Graduation Year


Document Type




Degree Name

Doctor of Philosophy (Ph.D.)

Degree Granting Department

Computer Science and Engineering

Major Professor

Marvin Andujar, Ph.D.

Committee Member

Chris S. Crawford, Ph.D.

Committee Member

Yu Sun, Ph.D.

Committee Member

Alfredo Weitzenfeld, Ph.D.

Committee Member

Tansel Yucelen, Ph.D.


Drones, Modularity, Modular UAV, Military UAV


Multi-rotor Unmanned Aerial Vehicles (MR-UAV) are commonly used in a wide range of military operations. However, current MR-UAV models have limited payload capabilities and flight time, making it impractical for a single system to be well-suited for different applications. For instance, a drone designed to carry heavier equipment is not well suited for uses that require agility and speed. Therefore, military organizations employ multiple MR-UAV models, leading to complex logistics, training, and overall increased costs.

This dissertation presents a modular MR-UAV framework that allows a user to quickly tailor the aircraft for different military operations by easily changing modular parts of the system. The framework allows military operators to tailor the MR-UAV characteristics (flight time, size, weight, and maximum payload) and functionalities (sensors and actuators) by choosing different framework modules. This dissertation first presents a focus group research with subject matter experts to explore the concept and understand the user's requirements for a modular MR-UAV. Results from this study guided the design of the framework. During all three focus group sessions, participants expressed a need for an MR-UAV capable of switching from tethered to un-tethered flights. Therefore, this dissertation also presents the design and validation of a power management board that allows the modular MR-UAV to be powered from both power supplies (tethered and onboard battery) and switch its operation during flight. This work also presents a process to choose the hardware components (motors, propellers, electronic speed controllers, and batteries) to create the framework modules. This process includes an algorithm to calculate flight time using data collected from a thrust stand. It is also presented the design of a software tool that streamlines the selection of hardware components and flight time calculation.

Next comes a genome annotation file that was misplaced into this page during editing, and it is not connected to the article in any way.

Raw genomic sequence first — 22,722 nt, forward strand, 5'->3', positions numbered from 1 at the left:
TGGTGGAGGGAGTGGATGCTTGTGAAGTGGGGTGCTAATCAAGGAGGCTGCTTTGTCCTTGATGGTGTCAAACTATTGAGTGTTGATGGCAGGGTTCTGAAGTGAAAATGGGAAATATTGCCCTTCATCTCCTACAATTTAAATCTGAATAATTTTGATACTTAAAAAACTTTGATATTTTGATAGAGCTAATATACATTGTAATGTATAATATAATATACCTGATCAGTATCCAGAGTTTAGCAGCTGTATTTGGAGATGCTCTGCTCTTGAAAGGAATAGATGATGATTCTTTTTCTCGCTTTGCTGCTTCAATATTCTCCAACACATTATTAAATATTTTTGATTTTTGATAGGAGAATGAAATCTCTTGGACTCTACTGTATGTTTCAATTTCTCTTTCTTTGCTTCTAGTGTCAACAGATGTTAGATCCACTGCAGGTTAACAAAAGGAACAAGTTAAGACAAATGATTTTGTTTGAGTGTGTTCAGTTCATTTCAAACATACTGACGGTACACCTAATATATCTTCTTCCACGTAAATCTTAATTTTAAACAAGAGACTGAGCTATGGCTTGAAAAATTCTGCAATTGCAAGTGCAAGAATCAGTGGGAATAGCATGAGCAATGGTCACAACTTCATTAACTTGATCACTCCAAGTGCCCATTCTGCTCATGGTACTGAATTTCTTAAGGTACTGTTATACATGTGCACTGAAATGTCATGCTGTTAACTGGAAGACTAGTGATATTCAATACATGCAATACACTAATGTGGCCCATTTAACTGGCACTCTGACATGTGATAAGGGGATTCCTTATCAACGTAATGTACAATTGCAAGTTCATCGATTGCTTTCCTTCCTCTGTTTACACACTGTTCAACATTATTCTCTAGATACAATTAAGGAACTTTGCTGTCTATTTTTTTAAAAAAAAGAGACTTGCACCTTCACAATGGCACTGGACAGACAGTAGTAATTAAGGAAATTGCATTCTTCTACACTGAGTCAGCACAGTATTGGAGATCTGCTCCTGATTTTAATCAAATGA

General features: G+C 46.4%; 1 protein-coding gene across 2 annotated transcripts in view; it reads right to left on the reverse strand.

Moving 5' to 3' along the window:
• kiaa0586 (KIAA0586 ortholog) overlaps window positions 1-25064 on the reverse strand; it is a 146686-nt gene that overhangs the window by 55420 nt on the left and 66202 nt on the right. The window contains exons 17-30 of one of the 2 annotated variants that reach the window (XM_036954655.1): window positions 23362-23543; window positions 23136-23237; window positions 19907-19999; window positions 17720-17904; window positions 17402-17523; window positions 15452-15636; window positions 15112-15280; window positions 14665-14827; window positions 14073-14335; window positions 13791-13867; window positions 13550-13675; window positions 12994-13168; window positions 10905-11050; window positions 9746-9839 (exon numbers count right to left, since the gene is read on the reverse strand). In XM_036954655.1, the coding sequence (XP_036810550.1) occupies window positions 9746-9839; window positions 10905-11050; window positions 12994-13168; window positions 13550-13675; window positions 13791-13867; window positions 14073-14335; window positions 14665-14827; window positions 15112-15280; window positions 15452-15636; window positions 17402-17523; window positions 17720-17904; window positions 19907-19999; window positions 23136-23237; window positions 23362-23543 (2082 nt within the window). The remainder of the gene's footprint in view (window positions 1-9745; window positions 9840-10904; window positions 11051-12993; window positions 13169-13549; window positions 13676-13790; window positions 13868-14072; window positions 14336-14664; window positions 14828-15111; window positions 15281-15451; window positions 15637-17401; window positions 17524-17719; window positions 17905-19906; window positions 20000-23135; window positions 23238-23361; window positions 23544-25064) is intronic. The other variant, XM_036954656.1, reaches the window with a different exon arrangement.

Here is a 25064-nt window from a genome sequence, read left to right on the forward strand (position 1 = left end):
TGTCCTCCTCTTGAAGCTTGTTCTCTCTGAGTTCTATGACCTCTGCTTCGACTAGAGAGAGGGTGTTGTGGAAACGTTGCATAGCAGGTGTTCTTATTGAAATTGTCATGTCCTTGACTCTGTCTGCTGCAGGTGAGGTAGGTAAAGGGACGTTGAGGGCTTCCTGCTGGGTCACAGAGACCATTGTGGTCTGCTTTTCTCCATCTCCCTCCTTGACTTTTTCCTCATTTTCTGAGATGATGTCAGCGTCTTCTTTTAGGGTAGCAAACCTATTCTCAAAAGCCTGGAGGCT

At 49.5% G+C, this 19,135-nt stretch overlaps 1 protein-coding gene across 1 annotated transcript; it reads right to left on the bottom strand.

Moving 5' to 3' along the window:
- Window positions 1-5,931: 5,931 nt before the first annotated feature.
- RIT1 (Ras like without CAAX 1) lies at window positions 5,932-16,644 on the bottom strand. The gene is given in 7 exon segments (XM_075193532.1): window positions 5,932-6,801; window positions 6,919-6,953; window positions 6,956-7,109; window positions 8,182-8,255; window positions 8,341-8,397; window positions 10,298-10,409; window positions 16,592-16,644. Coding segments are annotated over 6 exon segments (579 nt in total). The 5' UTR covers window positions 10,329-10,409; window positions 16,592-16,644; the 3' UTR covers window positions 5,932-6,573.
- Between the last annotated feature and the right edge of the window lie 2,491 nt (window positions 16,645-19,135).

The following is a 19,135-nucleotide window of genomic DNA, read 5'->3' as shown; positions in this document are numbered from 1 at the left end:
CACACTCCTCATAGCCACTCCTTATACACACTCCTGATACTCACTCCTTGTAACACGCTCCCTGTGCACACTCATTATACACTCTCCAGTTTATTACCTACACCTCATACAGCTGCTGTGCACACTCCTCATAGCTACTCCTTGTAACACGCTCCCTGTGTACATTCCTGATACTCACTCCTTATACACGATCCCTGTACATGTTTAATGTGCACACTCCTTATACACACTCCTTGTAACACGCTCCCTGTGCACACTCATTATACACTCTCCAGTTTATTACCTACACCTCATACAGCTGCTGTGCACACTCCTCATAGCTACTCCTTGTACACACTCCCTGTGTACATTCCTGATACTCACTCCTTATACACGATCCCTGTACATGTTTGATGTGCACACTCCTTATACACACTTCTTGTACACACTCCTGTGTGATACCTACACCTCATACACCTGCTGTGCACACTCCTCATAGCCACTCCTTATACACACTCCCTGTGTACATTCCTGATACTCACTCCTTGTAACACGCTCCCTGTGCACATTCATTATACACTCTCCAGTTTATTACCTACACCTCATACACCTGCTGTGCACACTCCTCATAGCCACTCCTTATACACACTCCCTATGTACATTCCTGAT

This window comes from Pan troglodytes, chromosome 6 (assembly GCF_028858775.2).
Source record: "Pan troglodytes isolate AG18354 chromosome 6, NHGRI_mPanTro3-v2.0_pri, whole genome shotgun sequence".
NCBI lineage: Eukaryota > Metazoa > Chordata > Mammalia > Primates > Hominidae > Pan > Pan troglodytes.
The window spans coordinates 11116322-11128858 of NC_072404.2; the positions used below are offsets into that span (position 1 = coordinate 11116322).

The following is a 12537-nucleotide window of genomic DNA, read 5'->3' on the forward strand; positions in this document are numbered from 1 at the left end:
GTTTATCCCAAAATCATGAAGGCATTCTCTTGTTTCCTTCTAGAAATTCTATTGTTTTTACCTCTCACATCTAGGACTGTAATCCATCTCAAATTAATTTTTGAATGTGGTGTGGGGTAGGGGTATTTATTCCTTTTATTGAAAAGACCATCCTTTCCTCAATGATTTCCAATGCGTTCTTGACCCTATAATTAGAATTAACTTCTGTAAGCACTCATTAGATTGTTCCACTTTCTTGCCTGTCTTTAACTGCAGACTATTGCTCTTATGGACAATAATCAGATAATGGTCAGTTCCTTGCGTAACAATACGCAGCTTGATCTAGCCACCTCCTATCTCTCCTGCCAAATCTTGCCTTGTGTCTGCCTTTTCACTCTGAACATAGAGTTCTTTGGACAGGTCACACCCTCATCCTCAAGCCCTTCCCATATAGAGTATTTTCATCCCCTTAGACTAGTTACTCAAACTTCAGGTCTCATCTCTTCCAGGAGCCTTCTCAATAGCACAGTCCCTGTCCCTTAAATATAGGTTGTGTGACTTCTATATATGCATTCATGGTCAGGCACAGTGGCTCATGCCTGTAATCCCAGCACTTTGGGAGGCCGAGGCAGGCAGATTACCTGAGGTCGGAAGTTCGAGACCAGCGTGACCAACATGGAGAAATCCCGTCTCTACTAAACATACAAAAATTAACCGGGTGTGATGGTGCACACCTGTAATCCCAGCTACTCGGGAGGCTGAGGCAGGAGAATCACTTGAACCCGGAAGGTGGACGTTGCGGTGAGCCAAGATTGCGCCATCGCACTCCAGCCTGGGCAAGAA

Following, this dissertation presents the technical specifications of the MR-UAVs implemented with the framework. To evaluate the proposed design, two usability studies were conducted. Results from these studies suggest that modular MR-UAVs can provide direct benefits to military operations in terms of usability, as well as to the military organizations in terms of logistics and cost, and are likely to be adopted. Lastly, future work considerations for modular MR-UAVs for military applications are discussed.

Included in

Engineering Commons